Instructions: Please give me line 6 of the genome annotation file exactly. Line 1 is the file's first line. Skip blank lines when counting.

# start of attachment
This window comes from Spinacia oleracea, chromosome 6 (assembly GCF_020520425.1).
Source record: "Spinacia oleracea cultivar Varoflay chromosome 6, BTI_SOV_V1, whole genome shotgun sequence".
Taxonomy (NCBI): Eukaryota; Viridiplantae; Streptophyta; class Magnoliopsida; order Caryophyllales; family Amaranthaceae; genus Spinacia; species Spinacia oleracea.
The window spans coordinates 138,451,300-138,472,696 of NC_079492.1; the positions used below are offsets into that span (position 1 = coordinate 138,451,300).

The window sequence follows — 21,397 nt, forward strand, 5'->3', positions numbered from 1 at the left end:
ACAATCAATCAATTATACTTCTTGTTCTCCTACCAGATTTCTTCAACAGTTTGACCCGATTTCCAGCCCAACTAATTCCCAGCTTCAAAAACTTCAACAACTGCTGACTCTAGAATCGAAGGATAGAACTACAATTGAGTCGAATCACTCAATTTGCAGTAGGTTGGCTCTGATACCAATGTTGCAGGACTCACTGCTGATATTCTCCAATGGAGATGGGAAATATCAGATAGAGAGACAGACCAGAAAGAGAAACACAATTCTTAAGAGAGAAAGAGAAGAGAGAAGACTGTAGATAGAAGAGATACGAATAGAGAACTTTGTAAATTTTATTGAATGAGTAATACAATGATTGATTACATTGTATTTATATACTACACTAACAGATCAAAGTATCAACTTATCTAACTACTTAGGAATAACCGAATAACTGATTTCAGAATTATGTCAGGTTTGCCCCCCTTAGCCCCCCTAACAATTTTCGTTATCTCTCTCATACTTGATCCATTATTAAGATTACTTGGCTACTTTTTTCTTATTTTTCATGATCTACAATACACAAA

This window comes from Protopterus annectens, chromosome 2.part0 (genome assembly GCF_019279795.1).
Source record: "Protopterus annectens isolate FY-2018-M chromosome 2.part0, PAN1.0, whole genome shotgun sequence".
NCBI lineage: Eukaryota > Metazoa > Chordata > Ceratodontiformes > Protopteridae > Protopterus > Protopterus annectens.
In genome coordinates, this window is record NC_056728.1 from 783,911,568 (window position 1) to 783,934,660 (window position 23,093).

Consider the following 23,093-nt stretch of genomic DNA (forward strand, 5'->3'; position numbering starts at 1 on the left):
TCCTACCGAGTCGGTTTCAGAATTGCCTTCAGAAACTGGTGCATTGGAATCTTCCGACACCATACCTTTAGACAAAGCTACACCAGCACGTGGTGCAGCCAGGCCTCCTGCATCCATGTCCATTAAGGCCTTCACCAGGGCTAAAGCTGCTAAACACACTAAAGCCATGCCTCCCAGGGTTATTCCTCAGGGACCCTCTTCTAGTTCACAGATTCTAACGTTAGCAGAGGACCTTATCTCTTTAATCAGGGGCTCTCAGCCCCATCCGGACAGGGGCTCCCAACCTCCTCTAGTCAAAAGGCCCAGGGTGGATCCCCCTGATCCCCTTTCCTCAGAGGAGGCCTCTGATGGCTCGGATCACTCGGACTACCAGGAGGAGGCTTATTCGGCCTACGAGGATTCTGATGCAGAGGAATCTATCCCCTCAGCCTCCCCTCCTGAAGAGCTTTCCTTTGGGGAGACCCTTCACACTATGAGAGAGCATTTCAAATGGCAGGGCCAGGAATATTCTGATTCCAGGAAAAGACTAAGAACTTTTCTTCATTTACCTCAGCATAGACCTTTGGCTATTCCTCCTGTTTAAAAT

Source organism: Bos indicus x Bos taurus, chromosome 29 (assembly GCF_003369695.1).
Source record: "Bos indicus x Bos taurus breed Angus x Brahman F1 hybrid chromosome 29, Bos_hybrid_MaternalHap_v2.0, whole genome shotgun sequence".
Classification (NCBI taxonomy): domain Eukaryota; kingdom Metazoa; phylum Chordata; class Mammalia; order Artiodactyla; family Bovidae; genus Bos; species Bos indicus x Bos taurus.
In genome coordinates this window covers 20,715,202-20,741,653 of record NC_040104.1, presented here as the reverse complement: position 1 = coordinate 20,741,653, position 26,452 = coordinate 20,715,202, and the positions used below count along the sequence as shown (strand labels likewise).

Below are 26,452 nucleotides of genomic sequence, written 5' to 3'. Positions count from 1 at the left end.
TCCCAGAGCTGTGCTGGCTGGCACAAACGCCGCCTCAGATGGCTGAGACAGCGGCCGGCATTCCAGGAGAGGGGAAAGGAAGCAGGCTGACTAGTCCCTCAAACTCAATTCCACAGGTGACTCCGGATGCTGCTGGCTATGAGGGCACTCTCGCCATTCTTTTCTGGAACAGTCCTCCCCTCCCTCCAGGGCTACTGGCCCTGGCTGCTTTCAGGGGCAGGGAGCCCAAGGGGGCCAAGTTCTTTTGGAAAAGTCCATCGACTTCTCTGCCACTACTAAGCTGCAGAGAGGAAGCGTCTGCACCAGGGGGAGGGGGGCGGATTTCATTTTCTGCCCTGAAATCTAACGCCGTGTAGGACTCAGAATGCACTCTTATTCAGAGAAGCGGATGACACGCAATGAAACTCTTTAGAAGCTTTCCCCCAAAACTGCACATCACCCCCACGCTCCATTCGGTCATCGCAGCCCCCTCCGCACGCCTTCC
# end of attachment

ACAATCAATCAATTATACTTCTTGTTCTCCTACCAGATTTCTTCAACAGTTTGACCCGATTTCCAGCCCAACTAATTCCCAGCTTCAAAAACTTCAACAACTGCTGACTCTAGAATCGAAGGATAGAACTACAATTGAGTCGAATCACTCAATTTGCAGTAGGTTGGCTCTGATACCAATGTTGCAGGACTCACTGCTGATATTCTCCAATGGAGATGGGAAATATCAGATAGAGAGACAGACCAGAAAGAGAAACACAATTCTTAAGAGAGAAAGAGAAGAGAGAAGACTGTAGATAGAAGAGATACGAATAGAGAACTTTGTAAATTTTATTGAATGAGTAATACAATGATTGATTACATTGTATTTATATACTACACTAACAGATCAAAGTATCAACTTATCTAACTACTTAGGAATAACCGAATAACTGATTTCAGAATTATGTCAGGTTTGCCCCCCTTAGCCCCCCTAACAATTTTCGTTATCTCTCTCATACTTGATCCATTATTAAGATTACTTGGCTACTTTTTTCTTATTTTTCATGATCTACAATACACAAA